Saturday, August 2, 2014

Corn, jeans, bleaching, bugs, and the very entertaining Opiliones

I didn't plant corn this year. I have a ton of seed corn from last year and never used it. Even though it was a successful planting and it was fascinating and beautiful, it was a lot of work even doing everything the laziest way possible.

Say, if you need seed corn, just let me know!

This past winter, I finally got some heat installed in the front porch. Another thing that happened is that I found out that to patch the knees of jeans, one must open the leg at the non-flat-felled seam.

(By the way, this is a cicada killer wasp. I'd sing you their praises, but you can look them up. They are big and scary-looking, but they seem to only be a threat to cicadas! Woohoo! Seriously, they are wicked-looking but they remain a wonderful addition to your yard.)

WELL! The heat and the information opened up a whole new world and I started patching every pair of jeans in sight, with varying degrees of success. I started with using jeans fabric, but the fact is that most jeans fabric, by the time you're wearing a hole in it, is thin and soft and not at all like even worn jeans material.

So the jeans patches I made just created stress on the surrounding fabric and poof, more holes. I'm gradually changing how I deal with knees and other worn spots, depending on the fabric remaining and the wearer. This pair? This tropical tree is the 8th patch on these jeans. The addition of so many patches seems to make these winter-weight jeans, but ... well ... it's August and I can't really tell at this point.

This Baptisia australis, the wild blue indigo, is being used for clothes drying. Or clothes bleaching. I needed to put this garment in the sun, but also somewhere that the cat and the dog would not lay on them. Everything of mine gets flooped, flopped, rolled and laid upon by EQ and Zi.
I'm trying to get rust stains out with lemon, salt and sunshine.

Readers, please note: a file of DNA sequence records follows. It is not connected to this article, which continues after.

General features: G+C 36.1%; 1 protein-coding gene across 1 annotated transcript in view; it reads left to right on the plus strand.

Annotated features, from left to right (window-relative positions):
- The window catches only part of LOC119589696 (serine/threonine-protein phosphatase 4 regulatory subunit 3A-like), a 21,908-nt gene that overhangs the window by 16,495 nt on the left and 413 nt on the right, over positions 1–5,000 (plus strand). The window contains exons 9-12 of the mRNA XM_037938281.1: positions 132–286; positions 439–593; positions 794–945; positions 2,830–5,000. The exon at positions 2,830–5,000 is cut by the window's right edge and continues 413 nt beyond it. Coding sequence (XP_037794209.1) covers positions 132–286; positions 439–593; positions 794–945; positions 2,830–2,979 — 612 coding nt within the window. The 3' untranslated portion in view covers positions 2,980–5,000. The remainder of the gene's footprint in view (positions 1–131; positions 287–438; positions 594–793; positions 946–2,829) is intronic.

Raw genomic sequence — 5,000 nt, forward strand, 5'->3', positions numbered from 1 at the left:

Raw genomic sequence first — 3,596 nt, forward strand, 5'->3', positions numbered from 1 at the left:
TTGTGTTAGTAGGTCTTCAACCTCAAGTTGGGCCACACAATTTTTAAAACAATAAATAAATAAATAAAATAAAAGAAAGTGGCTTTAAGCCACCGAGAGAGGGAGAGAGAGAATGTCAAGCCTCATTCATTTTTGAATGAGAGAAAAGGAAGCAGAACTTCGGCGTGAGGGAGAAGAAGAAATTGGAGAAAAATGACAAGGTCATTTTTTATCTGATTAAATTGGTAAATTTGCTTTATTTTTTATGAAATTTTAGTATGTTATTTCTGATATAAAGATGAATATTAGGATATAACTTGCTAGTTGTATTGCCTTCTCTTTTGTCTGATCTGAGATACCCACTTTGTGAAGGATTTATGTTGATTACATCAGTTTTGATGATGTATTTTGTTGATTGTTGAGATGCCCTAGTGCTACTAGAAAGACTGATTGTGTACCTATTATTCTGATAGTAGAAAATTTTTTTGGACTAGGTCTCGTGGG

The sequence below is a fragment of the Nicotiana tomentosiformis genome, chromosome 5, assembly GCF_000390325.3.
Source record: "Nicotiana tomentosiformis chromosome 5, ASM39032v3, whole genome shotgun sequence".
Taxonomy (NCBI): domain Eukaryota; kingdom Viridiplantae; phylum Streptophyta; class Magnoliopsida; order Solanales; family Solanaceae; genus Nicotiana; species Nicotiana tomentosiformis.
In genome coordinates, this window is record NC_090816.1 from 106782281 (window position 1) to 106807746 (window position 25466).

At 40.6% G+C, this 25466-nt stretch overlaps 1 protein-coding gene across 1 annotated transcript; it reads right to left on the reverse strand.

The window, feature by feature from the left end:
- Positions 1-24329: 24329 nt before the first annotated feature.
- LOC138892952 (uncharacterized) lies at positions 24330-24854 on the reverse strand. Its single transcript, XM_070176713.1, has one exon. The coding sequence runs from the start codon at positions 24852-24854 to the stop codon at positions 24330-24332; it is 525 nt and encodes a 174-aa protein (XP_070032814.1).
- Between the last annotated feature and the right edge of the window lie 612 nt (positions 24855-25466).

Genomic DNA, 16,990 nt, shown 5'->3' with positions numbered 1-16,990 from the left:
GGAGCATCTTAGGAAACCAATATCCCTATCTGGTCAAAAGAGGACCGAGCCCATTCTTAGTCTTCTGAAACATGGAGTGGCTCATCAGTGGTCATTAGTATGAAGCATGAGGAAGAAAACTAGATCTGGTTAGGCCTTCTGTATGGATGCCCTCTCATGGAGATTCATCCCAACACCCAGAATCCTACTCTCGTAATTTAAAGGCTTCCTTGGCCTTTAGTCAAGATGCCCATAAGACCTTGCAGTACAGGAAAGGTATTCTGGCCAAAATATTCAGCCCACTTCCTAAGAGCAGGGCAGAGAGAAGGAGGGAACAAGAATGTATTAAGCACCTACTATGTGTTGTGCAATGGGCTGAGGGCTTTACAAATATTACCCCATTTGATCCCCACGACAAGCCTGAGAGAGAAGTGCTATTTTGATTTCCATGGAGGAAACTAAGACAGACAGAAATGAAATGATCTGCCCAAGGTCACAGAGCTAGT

This very plush and fuzzy beetle was hanging around the Chinese lantern/Physalis. I think it is VERY good-looking. When it flies, it flies smooth like a wasp. But it doesn't look like either a moth or a beetle. I never did find out what it was, besides attractive.

It has been a stellar year for Opiliones, or harvesters, or daddy longlegs. One morning, the backsplash in my kitchen sported EIGHTEEN of them! Last year the high number was twelve. Several have died in the sink. Several roam other parts of the house, but mostly, there seems to be ideal Opie conditions in the kitchen. OR! Maybe that's where the portal is. You know, kinda like the Stargate.

I try to leave water on the counter, since they sometimes drown getting to water. Yesterday I saw one carrying a flake of meatloaf. I busted out laughing and he/she dropped it. Hm. And when I work at the sink, there's just one. Like a scout. (I call it Opie Terminator; for a daddy long-legs, he's very forward!) He or she charges me! I don't want to hurt him or her, so I drum my fingers on the counter. (If I hit one with spray or food or oil or batter, who knows? I might drown them.) And it's funny. They will go away at the drumming, but there's a delayed response. Hmmm.